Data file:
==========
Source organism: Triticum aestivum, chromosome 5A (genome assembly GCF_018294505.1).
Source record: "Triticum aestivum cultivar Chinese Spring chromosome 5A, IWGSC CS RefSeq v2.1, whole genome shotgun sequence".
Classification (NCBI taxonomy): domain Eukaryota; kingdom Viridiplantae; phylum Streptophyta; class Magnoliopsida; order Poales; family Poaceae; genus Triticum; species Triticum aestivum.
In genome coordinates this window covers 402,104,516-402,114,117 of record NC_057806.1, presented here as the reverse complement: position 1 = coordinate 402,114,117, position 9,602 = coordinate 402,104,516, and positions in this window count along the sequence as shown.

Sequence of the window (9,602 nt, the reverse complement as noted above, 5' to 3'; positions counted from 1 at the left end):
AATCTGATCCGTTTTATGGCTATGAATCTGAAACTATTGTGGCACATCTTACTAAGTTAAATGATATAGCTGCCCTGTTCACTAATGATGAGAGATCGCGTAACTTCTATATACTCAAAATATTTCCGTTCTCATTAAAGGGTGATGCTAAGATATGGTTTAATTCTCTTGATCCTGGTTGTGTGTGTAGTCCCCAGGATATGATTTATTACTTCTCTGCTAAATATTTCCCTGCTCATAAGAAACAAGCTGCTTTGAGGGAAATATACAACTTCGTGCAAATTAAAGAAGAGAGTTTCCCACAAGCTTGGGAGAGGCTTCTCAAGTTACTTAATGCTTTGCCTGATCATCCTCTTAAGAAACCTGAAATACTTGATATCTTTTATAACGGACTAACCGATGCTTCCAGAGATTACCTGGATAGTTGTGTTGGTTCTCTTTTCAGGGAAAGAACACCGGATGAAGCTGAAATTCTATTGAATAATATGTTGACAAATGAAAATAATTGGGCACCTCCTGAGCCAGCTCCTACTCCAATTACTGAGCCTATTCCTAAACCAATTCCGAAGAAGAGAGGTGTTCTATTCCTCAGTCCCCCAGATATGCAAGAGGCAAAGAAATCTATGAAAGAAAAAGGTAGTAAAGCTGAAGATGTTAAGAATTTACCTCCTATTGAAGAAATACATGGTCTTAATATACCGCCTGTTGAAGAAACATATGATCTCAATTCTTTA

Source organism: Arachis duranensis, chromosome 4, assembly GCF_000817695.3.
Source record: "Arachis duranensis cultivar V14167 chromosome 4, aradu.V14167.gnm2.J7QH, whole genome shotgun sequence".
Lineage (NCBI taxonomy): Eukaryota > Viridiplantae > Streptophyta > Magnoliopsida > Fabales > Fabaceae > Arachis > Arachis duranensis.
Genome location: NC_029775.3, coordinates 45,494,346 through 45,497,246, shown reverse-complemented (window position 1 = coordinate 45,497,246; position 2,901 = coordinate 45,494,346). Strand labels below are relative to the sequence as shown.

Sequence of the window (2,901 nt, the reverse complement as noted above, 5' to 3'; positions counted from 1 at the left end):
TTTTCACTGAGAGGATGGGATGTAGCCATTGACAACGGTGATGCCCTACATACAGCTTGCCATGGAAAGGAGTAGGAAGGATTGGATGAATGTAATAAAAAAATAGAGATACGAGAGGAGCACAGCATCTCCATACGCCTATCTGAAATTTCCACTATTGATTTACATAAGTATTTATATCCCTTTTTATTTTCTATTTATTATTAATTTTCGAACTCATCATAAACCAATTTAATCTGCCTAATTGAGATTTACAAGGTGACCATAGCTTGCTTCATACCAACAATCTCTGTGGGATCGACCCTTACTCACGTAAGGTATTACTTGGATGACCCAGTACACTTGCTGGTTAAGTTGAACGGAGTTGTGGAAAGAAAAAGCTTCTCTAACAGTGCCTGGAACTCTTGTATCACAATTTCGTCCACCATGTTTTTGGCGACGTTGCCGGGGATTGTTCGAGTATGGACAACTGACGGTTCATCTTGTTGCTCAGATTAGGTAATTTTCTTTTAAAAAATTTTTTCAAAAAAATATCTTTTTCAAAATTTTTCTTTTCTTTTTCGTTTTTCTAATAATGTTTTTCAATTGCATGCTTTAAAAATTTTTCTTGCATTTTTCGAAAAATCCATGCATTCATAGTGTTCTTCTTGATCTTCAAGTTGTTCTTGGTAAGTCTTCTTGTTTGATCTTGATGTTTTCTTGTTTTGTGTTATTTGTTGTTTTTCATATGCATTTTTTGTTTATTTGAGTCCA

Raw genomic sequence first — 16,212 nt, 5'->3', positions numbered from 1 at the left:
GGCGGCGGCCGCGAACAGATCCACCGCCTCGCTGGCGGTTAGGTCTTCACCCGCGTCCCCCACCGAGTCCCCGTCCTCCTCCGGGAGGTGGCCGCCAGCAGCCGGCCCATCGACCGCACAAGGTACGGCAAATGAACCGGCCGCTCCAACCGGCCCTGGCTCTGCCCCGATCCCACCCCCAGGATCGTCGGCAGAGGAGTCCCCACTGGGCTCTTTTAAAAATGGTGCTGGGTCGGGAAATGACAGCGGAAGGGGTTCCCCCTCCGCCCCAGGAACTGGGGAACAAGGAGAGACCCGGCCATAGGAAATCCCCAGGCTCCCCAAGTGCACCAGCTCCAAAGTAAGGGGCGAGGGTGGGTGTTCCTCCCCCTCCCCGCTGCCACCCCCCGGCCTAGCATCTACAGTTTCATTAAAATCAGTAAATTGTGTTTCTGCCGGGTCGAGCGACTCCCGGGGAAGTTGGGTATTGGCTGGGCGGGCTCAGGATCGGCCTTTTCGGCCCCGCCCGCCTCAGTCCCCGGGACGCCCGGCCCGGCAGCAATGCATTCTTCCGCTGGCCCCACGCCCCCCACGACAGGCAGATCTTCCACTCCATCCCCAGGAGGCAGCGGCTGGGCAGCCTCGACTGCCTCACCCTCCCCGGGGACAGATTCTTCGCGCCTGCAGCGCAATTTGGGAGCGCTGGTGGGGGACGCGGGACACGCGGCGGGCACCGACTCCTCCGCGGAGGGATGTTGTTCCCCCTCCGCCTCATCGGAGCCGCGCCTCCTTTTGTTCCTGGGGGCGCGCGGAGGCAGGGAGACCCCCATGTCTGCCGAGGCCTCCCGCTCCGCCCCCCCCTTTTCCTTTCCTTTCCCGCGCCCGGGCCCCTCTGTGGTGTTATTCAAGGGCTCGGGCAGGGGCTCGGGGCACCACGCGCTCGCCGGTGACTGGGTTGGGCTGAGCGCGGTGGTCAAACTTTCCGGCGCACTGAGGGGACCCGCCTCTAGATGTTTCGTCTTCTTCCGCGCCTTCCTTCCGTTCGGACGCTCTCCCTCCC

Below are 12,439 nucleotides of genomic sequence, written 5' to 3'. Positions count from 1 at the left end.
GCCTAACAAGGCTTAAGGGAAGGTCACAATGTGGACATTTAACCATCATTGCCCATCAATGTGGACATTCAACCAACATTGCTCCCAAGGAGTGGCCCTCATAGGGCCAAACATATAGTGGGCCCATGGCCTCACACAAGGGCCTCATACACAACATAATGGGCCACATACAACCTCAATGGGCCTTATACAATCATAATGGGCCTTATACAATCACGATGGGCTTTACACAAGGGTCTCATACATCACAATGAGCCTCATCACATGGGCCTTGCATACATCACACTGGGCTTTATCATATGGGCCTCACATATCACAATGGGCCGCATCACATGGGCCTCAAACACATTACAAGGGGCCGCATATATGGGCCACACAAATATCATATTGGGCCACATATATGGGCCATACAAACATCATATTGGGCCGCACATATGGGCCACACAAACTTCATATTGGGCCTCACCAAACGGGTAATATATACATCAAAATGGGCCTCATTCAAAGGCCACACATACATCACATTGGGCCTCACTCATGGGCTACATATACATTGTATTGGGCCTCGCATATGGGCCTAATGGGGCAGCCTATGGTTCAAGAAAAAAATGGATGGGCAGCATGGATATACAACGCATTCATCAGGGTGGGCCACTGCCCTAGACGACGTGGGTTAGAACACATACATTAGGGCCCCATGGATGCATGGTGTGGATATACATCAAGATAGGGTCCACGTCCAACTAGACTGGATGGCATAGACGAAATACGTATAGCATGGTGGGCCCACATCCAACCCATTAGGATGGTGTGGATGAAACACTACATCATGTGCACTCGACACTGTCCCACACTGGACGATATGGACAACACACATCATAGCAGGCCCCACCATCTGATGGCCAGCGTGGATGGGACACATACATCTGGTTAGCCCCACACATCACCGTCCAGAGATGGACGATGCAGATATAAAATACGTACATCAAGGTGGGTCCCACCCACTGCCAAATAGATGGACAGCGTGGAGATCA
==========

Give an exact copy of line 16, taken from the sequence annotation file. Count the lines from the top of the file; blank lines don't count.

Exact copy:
GCCTAACAAGGCTTAAGGGAAGGTCACAATGTGGACATTTAACCATCATTGCCCATCAATGTGGACATTCAACCAACATTGCTCCCAAGGAGTGGCCCTCATAGGGCCAAACATATAGTGGGCCCATGGCCTCACACAAGGGCCTCATACACAACATAATGGGCCACATACAACCTCAATGGGCCTTATACAATCATAATGGGCCTTATACAATCACGATGGGCTTTACACAAGGGTCTCATACATCACAATGAGCCTCATCACATGGGCCTTGCATACATCACACTGGGCTTTATCATATGGGCCTCACATATCACAATGGGCCGCATCACATGGGCCTCAAACACATTACAAGGGGCCGCATATATGGGCCACACAAATATCATATTGGGCCACATATATGGGCCATACAAACATCATATTGGGCCGCACATATGGGCCACACAAACTTCATATTGGGCCTCACCAAACGGGTAATATATACATCAAAATGGGCCTCATTCAAAGGCCACACATACATCACATTGGGCCTCACTCATGGGCTACATATACATTGTATTGGGCCTCGCATATGGGCCTAATGGGGCAGCCTATGGTTCAAGAAAAAAATGGATGGGCAGCATGGATATACAACGCATTCATCAGGGTGGGCCACTGCCCTAGACGACGTGGGTTAGAACACATACATTAGGGCCCCATGGATGCATGGTGTGGATATACATCAAGATAGGGTCCACGTCCAACTAGACTGGATGGCATAGACGAAATACGTATAGCATGGTGGGCCCACATCCAACCCATTAGGATGGTGTGGATGAAACACTACATCATGTGCACTCGACACTGTCCCACACTGGACGATATGGACAACACACATCATAGCAGGCCCCACCATCTGATGGCCAGCGTGGATGGGACACATACATCTGGTTAGCCCCACACATCACCGTCCAGAGATGGACGATGCAGATATAAAATACGTACATCAAGGTGGGTCCCACCCACTGCCAAATAGATGGACAGCGTGGAGATCA